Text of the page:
updated 6/8/2004 11:14:52 AM ET 2004-06-08T15:14:52

Japan’s crown prince said Tuesday he hadn’t meant to blame individual palace officials for his wife’s illness, but stressed he would fight to make the palace a more livable place for the princess.

Naruhito caused a furor in May by suggesting that unidentified palace officials caused Crown Princess Masako’s troubles. In unusually pointed remarks, the prince said his wife’s activities had been restricted, contributing to her stress-induced exhaustion.

On Tuesday, Naruhito said he hadn’t been trying to single anyone out.

“I didn’t intend to criticize the actions of individuals. I wanted the public to understand the current situation,” he said in a statement, after discussing the matter with Imperial Household Agency chief Toshio Yuasa. “It breaks my heart that I have brought worry to so many, including the emperor and empress.”

But Naruhito said he wanted changes at the Imperial Household Agency — an institution that manages palace affairs and has a reputation for being secretive and extremely conservative.

“For the sake of Masako’s recovery ... I will talk with the agency, including about the way (the princess and I) conduct our official duties,” said the 44-year-old prince. “I want our activities to reflect a new era.”

Masako, a former diplomat who was educated at Harvard and Oxford, married the prince in 1993 amid expectations that she would modernize the royal family. Instead, she assumed a low profile, and often alluded to the pressures at the palace. She had a miscarriage before having her first child, a daughter, in 2001.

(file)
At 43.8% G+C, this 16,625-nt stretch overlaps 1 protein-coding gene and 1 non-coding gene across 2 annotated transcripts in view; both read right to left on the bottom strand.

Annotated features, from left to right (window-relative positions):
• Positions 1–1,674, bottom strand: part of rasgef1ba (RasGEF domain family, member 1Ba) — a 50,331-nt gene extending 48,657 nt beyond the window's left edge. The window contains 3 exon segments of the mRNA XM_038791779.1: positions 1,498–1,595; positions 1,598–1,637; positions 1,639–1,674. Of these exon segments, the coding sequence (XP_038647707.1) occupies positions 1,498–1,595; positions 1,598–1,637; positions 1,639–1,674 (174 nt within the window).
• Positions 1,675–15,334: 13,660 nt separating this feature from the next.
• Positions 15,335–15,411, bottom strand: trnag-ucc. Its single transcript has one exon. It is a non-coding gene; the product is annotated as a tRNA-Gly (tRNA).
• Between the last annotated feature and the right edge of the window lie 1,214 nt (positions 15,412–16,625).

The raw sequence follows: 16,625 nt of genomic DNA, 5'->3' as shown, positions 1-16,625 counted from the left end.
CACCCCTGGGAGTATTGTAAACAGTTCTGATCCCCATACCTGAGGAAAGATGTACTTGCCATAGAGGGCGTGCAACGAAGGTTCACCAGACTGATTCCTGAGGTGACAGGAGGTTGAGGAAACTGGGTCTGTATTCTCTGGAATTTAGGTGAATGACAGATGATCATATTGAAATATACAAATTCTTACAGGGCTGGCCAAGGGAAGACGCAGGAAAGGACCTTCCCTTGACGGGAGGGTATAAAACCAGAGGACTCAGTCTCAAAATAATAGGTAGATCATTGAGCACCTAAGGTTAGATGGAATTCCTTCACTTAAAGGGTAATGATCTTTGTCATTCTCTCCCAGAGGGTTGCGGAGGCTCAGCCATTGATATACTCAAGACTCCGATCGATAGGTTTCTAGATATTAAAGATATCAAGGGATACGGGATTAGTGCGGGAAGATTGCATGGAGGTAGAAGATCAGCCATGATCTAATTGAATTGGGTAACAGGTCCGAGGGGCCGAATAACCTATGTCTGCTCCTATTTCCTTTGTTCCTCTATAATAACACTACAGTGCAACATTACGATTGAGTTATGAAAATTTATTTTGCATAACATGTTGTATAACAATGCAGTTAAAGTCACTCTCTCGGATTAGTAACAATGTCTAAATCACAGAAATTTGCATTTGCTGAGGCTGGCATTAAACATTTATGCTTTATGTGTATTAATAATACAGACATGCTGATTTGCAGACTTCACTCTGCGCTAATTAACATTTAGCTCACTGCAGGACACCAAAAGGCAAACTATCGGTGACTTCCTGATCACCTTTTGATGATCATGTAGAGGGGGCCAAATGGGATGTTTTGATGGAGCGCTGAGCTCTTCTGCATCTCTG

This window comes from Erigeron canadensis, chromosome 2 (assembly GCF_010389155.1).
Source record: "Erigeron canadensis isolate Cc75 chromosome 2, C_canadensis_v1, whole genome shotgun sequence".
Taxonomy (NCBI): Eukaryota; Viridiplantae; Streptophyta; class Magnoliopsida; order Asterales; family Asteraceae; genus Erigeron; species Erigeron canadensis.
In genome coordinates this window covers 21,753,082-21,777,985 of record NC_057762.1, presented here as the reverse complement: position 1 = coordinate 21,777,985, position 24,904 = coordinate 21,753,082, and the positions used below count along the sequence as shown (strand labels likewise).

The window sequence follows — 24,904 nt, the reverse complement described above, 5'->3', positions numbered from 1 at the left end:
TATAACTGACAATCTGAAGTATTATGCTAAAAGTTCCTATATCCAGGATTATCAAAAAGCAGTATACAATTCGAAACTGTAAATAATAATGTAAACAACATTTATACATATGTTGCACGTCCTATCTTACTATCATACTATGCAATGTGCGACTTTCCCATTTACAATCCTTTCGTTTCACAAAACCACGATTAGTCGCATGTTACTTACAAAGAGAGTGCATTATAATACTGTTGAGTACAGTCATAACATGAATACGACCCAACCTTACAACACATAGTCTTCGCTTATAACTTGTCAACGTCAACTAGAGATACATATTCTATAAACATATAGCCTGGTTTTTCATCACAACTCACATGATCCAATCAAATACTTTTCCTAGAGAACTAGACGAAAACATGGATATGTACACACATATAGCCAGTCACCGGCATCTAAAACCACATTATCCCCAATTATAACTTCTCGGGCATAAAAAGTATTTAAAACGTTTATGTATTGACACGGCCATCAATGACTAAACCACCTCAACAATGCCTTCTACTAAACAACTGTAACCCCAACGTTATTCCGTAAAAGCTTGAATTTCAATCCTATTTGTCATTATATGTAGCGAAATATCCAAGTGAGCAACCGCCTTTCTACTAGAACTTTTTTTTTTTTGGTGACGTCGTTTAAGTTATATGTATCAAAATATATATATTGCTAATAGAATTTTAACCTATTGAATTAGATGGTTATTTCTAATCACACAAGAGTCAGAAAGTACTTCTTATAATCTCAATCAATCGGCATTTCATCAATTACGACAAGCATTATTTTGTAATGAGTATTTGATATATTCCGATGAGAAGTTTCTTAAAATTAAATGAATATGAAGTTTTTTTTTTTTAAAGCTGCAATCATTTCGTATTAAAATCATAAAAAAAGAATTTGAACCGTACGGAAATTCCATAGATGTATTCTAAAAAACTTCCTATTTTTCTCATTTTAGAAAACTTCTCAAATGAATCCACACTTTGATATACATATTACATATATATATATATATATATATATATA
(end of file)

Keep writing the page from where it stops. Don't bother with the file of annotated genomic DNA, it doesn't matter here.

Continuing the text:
Stress and fatigue
Since being diagnosed with shingles in December, the 40-year-old princess has not appeared in public. The skin rash is often triggered by stress and fatigue.

At a news conference last month before heading to Europe, the prince said his wife wouldn’t join him because she hadn’t recovered.

“Masako has tried her best these 10 years to try to adjust to palace life, but it has exhausted her,” Naruhito said. “It is true that there have been movements to deny Masako’s career and her character.”

On Tuesday, Naruhito reiterated that Masako hasn’t had an easy time adapting to the imperial lifestyle. Pressure to produce a male heir and a lack of foreign trips had taken a heavy toll, the crown prince said. No male has been born into the imperial family since the 1960s.

However, those weren’t the only factors, he said.

“It has required a great deal of effort for Masako to adjust to the traditions, media and environment of the palace,” Naruhito said. “There is nothing to gain from specifying a target, so I will refrain from discussing details.”

Asked for a response, Imperial Household Agency spokesman Mitsuhiro Saito declined to comment.

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